Imagine you had to take a five-year-old with ADHD with you everywhere you went: to work, in the shower, to the grocery, on your run, out with friends. He was always anxious to leave and get back to his xbox at home. On the way to the store, he’d ask, “How long is this going to take?” As soon as you put one bag of produce into your cart, he’d say, “Can we go home now?”
It’s like that with my death thoughts.
They aren’t necessarily suicidal ideations. There is no plan of action. Just an urgency to be relieved of the chronic pain I feel, a rush to get somewhere that doesn’t require so much effort to get through a day or an hour.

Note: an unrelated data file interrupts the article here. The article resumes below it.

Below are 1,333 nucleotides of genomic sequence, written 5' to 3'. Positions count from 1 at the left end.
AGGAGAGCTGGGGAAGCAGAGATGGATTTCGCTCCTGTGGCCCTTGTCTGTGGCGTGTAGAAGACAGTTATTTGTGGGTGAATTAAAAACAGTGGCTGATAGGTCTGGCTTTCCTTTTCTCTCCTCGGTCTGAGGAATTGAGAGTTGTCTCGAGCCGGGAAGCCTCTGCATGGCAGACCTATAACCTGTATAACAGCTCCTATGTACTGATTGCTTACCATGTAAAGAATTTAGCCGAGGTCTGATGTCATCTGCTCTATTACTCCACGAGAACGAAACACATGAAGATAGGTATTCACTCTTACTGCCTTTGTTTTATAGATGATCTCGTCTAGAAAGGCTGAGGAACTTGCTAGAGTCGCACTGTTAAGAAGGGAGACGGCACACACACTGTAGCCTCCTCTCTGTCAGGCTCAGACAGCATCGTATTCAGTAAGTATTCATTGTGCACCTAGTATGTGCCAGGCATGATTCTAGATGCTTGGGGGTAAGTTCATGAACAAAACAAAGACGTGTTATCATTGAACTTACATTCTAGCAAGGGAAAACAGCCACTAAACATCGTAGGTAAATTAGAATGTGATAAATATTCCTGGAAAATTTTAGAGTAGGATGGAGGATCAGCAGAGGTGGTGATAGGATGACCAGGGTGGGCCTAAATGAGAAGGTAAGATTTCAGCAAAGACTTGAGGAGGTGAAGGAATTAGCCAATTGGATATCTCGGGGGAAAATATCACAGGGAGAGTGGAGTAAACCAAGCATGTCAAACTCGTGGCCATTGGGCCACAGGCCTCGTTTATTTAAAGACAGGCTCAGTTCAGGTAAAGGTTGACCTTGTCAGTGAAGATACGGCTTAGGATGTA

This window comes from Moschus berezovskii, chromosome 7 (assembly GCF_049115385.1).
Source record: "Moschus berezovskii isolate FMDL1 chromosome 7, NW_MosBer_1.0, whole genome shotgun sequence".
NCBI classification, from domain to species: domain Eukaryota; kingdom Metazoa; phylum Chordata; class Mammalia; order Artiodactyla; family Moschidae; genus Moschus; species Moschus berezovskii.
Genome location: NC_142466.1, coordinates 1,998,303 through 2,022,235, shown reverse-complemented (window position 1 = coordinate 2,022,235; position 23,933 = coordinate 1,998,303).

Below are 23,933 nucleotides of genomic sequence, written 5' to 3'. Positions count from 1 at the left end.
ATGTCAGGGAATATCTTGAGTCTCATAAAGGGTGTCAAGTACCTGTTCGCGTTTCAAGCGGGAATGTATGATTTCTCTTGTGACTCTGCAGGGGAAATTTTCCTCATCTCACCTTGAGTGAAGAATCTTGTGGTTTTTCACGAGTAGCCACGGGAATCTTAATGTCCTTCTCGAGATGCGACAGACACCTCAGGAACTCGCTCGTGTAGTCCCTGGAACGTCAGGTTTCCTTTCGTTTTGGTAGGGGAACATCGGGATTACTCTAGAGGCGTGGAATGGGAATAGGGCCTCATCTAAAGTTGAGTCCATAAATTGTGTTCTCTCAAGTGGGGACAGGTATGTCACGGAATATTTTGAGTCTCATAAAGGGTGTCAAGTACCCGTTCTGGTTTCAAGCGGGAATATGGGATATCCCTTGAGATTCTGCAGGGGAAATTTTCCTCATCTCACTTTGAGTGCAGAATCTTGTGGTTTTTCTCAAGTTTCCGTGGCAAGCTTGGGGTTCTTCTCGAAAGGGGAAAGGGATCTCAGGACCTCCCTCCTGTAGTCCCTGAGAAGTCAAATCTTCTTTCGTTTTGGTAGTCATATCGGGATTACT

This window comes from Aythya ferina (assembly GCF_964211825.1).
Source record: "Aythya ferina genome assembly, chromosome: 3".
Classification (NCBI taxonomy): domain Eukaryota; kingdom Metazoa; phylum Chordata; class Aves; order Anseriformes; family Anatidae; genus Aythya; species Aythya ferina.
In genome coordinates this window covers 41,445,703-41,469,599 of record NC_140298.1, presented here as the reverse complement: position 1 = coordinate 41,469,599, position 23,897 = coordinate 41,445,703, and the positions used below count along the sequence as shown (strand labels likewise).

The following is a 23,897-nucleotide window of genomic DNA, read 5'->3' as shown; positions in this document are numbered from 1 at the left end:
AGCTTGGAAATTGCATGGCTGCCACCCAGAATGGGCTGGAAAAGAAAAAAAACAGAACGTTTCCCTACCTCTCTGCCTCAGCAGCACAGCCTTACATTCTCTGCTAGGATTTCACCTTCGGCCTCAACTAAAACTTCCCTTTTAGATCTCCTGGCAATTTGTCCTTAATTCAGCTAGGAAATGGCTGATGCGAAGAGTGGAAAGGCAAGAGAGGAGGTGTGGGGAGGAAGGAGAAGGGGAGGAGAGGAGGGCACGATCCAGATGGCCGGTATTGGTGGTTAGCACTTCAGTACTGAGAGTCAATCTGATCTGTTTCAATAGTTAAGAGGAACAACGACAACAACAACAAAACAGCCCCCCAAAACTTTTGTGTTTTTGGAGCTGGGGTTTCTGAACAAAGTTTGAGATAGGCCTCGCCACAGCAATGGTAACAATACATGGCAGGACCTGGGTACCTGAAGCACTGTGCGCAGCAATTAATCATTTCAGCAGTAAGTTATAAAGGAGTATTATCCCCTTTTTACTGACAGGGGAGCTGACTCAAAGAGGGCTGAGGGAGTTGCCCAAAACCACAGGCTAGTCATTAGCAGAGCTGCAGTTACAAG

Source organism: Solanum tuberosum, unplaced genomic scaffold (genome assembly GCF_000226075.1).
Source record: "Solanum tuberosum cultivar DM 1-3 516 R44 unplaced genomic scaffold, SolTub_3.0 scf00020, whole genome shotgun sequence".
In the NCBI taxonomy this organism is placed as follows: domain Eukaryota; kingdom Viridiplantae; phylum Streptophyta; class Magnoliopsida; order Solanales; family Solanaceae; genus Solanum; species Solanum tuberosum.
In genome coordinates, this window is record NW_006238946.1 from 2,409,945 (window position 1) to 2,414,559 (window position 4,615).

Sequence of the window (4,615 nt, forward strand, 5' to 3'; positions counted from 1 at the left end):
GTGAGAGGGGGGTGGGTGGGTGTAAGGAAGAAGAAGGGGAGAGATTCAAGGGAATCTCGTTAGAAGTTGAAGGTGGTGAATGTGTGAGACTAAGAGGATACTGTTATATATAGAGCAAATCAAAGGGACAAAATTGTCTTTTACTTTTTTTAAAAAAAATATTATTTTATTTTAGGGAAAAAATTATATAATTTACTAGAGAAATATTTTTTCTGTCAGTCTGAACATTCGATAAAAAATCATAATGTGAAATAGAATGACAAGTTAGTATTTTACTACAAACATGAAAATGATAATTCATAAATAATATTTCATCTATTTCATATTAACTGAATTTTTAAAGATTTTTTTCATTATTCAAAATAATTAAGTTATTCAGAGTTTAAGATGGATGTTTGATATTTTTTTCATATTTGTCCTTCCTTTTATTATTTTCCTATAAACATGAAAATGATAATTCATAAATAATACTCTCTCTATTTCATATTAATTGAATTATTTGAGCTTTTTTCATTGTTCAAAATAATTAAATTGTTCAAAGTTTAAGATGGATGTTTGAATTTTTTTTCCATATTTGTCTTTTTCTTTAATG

I’ve had this five-year-old following me my whole life, although there have been periods where he occupies himself nicely and isn’t too much of a nuisance. Ever since last summer, though, the bugger has been jacked up on gummy bears. “When can we go? When can we go? I don’t want to stay!” He doesn’t care if I’m in the middle of something. He doesn’t care about anything but getting home, or somewhere other than where he is.